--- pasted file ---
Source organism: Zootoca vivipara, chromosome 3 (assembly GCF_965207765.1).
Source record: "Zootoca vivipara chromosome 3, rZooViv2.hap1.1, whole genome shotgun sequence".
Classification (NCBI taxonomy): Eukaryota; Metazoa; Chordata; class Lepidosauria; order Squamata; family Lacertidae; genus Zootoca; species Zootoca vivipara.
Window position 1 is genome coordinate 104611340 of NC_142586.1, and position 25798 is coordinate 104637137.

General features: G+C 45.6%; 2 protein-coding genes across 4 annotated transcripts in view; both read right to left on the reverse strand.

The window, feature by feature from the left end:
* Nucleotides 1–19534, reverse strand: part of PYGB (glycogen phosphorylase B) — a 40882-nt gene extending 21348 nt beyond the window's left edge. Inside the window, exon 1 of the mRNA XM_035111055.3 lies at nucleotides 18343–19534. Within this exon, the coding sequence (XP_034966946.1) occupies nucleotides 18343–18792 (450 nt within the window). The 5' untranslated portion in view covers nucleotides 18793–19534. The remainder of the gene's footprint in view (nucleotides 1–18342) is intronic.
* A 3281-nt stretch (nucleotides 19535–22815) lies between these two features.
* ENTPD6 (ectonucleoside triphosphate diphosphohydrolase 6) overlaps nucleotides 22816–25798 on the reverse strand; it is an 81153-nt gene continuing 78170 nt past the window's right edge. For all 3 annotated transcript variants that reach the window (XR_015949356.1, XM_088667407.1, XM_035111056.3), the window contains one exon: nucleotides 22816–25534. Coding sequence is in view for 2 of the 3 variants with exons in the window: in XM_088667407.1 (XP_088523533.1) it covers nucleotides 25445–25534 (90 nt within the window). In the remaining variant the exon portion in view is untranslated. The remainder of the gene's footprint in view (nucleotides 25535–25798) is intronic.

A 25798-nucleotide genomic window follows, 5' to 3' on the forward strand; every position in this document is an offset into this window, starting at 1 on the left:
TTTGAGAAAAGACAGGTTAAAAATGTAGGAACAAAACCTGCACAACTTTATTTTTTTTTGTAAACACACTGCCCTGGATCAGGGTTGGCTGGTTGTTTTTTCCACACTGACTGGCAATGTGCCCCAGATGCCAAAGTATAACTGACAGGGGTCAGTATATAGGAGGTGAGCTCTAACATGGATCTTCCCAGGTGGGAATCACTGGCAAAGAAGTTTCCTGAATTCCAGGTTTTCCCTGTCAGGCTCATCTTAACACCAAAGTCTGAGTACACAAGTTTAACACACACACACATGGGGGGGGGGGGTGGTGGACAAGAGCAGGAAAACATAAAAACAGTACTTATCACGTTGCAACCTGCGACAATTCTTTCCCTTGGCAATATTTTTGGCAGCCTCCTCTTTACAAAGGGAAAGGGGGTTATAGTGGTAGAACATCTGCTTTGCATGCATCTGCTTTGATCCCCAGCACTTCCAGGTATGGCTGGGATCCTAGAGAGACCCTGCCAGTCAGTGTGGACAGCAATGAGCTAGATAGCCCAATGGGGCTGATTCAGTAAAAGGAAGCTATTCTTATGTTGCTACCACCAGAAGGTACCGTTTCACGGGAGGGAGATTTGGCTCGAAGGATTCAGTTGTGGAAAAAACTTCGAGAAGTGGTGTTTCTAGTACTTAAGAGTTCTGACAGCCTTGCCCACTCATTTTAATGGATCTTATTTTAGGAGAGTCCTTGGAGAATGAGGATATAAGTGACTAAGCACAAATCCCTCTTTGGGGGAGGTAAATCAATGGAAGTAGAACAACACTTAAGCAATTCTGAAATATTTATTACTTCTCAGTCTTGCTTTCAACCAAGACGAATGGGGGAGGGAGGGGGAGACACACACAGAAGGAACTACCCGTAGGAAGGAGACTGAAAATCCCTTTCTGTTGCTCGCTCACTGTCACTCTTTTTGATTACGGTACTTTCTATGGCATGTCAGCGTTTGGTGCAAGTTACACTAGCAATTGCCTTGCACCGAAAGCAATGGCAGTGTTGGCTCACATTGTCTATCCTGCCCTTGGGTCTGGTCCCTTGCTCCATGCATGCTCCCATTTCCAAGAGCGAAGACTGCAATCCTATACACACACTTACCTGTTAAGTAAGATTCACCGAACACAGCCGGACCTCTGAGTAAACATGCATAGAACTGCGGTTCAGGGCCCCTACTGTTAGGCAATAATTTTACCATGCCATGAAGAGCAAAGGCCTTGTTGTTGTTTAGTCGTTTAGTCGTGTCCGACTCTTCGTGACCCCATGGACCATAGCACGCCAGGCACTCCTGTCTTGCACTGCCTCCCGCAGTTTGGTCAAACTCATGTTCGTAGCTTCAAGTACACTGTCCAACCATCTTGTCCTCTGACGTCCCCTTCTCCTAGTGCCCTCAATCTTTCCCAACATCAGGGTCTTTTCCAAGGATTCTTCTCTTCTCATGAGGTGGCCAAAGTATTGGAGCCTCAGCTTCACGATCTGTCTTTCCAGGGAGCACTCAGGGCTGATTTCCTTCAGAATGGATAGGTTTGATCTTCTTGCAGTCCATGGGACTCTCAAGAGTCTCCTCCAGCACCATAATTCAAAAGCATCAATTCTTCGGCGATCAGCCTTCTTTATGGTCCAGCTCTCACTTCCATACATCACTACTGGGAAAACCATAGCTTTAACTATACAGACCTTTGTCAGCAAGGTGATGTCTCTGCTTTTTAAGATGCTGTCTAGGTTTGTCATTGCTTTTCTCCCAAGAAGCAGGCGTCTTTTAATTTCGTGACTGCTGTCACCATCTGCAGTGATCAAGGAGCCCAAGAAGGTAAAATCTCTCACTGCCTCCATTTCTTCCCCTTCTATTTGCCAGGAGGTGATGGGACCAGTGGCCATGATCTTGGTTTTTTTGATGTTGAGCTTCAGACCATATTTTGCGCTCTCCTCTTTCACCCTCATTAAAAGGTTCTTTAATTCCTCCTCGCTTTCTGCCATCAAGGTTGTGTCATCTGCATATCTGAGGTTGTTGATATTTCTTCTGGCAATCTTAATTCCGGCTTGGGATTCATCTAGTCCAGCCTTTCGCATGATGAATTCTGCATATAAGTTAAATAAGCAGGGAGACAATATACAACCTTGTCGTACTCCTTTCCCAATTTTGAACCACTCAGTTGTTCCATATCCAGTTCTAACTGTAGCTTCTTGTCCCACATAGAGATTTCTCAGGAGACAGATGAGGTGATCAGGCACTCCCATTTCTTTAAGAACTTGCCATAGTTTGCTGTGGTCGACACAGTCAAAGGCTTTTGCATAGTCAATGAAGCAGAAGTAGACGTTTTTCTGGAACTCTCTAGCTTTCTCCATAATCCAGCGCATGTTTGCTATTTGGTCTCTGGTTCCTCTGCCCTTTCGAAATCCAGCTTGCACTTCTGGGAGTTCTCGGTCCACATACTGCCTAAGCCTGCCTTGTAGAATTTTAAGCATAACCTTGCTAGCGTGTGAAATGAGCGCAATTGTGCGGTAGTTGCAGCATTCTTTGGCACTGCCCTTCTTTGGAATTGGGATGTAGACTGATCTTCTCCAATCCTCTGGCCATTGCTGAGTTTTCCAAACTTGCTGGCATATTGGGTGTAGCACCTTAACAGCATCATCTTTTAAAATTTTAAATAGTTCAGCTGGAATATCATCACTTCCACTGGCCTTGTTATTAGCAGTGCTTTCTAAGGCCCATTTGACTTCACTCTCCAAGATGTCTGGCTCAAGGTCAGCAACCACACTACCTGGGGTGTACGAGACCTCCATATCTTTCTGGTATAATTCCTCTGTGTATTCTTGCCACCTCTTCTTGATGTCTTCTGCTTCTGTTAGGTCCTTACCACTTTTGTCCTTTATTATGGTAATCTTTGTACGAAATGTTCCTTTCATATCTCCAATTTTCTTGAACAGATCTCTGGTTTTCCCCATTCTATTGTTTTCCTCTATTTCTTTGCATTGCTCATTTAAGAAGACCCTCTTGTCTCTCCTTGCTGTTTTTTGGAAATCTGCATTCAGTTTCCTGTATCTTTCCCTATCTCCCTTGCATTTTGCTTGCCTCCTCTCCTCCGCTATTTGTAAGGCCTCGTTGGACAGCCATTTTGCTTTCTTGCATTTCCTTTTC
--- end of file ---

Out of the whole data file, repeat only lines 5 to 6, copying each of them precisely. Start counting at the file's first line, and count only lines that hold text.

General features: G+C 45.6%; 2 protein-coding genes across 4 annotated transcripts in view; both read right to left on the reverse strand.

The window, feature by feature from the left end: